Josh Souder has slept only three or four hours a night since California issued a statewide stay-home order. Those hours are his only exhausted respite in the daily panic of losing thousands of dollars a day at his restaurants.
“It’s just been a completely life altering experience from start to finish — and within a week,” said Souder, speaking to CNN Business from The Drunken Crab restaurant in North Hollywood, California. “I mean, this is unbelievable. I’m worried about having a heart attack to be perfectly honest with you.”
Souder estimates at the rate of loss at his restaurant, it will lose $250,000 a quarter, which forced him to lay off 75 employees in one day.
Souder’s restaurant is a microcosm of the coronavirus’ ravaging of an industry and a sign of what awaits other sectors of the US economy.
In an open letter to President Donald Trump, House Speaker Nancy Pelosi and Senate Majority Leader Mitch McConnell, the National Restaurant Agency estimated a drop in sales by “$225 billion during the next three months, which will prompt the loss of between five and seven million jobs.”
Souder, director of operations at IE Entertainment Group — which owns The Drunken Crabs in North Hollywood, California, and Santa Barbara, California — is now one of a handful of workers at the main restaurant, mopping floors, taking calls and fulfilling take-out orders. He doesn’t mind the work — he just wants to pay the 75 employees to do their jobs again.
“At first you’re thinking about them. I feel horrible for them,” said Souder, explaining the heartache of firing beloved staff. “And then they have to go and tell their family, ‘I just got laid off.’”
One of the staffers Souder was forced to let go was Jay Bocken, the general manager at the North Hollywood restaurant.
“I called my wife over the phone and said, ‘Honey, I’m on my way home.’ And she just pretty much immediately knew,” said Bocken.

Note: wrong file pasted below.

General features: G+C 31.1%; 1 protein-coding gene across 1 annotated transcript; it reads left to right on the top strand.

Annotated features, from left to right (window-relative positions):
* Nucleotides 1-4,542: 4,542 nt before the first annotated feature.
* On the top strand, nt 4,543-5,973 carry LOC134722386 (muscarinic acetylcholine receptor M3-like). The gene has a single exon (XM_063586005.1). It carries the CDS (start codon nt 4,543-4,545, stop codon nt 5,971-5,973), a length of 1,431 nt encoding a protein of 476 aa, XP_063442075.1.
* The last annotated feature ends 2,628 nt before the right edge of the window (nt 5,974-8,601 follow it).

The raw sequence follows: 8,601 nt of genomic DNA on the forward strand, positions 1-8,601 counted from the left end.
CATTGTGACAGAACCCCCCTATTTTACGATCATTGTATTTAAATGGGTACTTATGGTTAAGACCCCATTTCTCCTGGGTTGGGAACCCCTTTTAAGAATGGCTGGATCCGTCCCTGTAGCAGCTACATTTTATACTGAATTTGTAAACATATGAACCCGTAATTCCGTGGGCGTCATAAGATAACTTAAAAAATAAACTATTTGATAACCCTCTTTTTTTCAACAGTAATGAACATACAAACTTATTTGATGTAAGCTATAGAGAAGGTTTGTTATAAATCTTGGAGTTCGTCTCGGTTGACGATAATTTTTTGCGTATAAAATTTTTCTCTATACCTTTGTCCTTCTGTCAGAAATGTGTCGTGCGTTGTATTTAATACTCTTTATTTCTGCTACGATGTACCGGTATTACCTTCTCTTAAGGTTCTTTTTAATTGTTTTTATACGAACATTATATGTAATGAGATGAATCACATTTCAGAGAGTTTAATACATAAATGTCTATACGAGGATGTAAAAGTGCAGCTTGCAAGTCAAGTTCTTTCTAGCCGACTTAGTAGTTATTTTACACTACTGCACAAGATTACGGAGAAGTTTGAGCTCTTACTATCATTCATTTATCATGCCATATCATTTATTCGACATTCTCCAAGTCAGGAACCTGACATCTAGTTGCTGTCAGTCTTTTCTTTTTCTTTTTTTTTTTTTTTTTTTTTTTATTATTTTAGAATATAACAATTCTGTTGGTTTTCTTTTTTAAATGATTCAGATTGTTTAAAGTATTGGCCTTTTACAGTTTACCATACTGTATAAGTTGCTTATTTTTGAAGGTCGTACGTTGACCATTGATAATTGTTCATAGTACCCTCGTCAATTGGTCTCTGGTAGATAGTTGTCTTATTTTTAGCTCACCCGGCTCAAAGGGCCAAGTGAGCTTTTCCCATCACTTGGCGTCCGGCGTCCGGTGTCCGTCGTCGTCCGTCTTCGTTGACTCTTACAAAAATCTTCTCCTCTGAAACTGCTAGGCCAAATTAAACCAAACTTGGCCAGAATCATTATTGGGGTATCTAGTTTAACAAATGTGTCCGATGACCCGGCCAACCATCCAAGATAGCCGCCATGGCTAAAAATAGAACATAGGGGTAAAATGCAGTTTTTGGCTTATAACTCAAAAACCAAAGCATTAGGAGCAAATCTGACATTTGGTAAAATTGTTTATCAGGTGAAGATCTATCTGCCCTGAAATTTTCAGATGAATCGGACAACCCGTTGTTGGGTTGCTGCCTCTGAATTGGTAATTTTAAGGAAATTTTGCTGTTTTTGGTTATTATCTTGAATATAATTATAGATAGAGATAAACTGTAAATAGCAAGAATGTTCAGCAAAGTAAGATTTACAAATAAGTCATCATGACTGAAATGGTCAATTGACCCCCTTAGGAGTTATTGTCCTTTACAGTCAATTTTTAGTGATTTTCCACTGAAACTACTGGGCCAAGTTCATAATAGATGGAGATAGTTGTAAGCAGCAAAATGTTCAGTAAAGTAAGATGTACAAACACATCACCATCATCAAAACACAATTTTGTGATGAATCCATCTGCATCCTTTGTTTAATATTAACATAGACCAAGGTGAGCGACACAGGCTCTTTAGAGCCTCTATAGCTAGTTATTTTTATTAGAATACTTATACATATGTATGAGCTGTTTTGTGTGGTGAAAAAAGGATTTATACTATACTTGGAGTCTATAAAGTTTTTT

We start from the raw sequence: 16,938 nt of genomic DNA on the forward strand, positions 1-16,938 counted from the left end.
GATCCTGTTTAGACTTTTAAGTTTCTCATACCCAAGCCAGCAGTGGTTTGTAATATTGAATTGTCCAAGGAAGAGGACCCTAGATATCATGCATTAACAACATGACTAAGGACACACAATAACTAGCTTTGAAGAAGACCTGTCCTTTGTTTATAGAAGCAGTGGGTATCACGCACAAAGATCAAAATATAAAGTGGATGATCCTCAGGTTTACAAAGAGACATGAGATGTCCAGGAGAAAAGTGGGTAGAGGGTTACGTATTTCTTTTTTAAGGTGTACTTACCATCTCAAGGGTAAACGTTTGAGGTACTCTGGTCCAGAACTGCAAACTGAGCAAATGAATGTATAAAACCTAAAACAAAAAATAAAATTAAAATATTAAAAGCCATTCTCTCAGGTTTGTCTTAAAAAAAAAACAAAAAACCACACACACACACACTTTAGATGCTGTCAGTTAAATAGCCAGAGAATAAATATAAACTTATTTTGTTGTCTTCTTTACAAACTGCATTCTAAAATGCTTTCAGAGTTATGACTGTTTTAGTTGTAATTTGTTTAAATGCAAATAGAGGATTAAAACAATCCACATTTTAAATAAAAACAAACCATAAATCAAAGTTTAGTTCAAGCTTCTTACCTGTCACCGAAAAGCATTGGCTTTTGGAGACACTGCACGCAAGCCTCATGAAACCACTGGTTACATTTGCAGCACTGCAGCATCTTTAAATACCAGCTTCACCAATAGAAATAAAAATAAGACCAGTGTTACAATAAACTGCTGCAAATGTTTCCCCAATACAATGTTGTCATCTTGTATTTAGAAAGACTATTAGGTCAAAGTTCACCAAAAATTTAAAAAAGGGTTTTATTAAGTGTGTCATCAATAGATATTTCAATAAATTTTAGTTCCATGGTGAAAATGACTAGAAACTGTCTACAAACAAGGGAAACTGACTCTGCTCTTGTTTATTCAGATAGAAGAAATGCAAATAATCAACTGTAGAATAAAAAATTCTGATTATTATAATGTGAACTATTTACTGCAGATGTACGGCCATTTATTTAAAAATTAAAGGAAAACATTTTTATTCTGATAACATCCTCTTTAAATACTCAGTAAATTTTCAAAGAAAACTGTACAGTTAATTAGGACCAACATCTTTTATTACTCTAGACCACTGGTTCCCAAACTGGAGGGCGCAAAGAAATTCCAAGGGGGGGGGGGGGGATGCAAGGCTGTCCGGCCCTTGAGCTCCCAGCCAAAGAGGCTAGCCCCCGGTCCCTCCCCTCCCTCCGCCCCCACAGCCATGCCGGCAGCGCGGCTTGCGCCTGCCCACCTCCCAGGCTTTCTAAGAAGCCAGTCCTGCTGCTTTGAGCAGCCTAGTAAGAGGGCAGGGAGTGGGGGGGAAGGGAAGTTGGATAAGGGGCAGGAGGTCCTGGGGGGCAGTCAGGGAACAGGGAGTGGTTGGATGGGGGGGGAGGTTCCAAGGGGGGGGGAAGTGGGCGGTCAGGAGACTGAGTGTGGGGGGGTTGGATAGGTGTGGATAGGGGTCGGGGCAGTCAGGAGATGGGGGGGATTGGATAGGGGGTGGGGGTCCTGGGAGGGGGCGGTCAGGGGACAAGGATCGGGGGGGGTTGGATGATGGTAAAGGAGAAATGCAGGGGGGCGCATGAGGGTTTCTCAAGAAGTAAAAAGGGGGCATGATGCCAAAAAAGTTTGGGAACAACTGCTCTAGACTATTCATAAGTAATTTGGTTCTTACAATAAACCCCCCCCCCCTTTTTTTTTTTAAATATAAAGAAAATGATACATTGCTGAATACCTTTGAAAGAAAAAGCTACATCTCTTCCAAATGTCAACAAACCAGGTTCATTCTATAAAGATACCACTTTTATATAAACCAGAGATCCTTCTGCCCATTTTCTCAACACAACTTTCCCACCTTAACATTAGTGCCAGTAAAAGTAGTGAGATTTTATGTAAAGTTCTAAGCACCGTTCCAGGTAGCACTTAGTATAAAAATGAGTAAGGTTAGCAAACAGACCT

Bocken, who is married and the father of two young boys, filed for unemployment the same day and has yet to hear back. Since his entire industry has ground to a halt, Bocken fears for his future and the United States’ millions of service workers.
“People are not going to be able to support their families for more than two months,” said Bocken. “It’s going to hit every aspect of life and the government needs to react and help us get through this. That’s the only way it’s going to work, by putting money back in people’s hands.”
Both Bocken and Souder say without immediate intervention, the small businesses that fuel the US economy will be wiped off the map.
“I understand that there are certain industries that may be more vital than others, but it needs to be fair and it needs to go out to everybody, as fast as possible. It needs to be done the right way and not through loans,” said Souder, saying low interest loans only buries independent restaurants and stores under mountains of debt. “These businesses, if they do not receive help now, they will fail.”
Financial ruin is the new nightmare that hovers for Tom Sopit, the owner and general manager of Employees Only, whose rent is $1,000 per day.
A hotspot in West Hollywood, Sopit’s restaurant and bar opened for carry out, advertising on Instagram. Service workers wouldn’t pay Sopit—they showed their pay stubs and walked away with a free, hot meal.
Sopit is calling it ‘family dinner.’
“All of us lost our jobs,” said Geri Courtney-Austein, standing in line waiting for her free dinner. “I didn’t even think this kind of generosity existed.”
What Sopit, who employs dozens of workers himself, didn’t want Courtney-Austein to see is that he doesn’t know how long any of this can last. He has a GoFundMe campaign to support the free staff dinners.
“The moment this happened we were going to dig ourselves in a hole regardless,” said Sopit. Tears falling as he contemplated what the next hours will reveal, Sopit shared, “I’m concerned. All we can do is help each other.”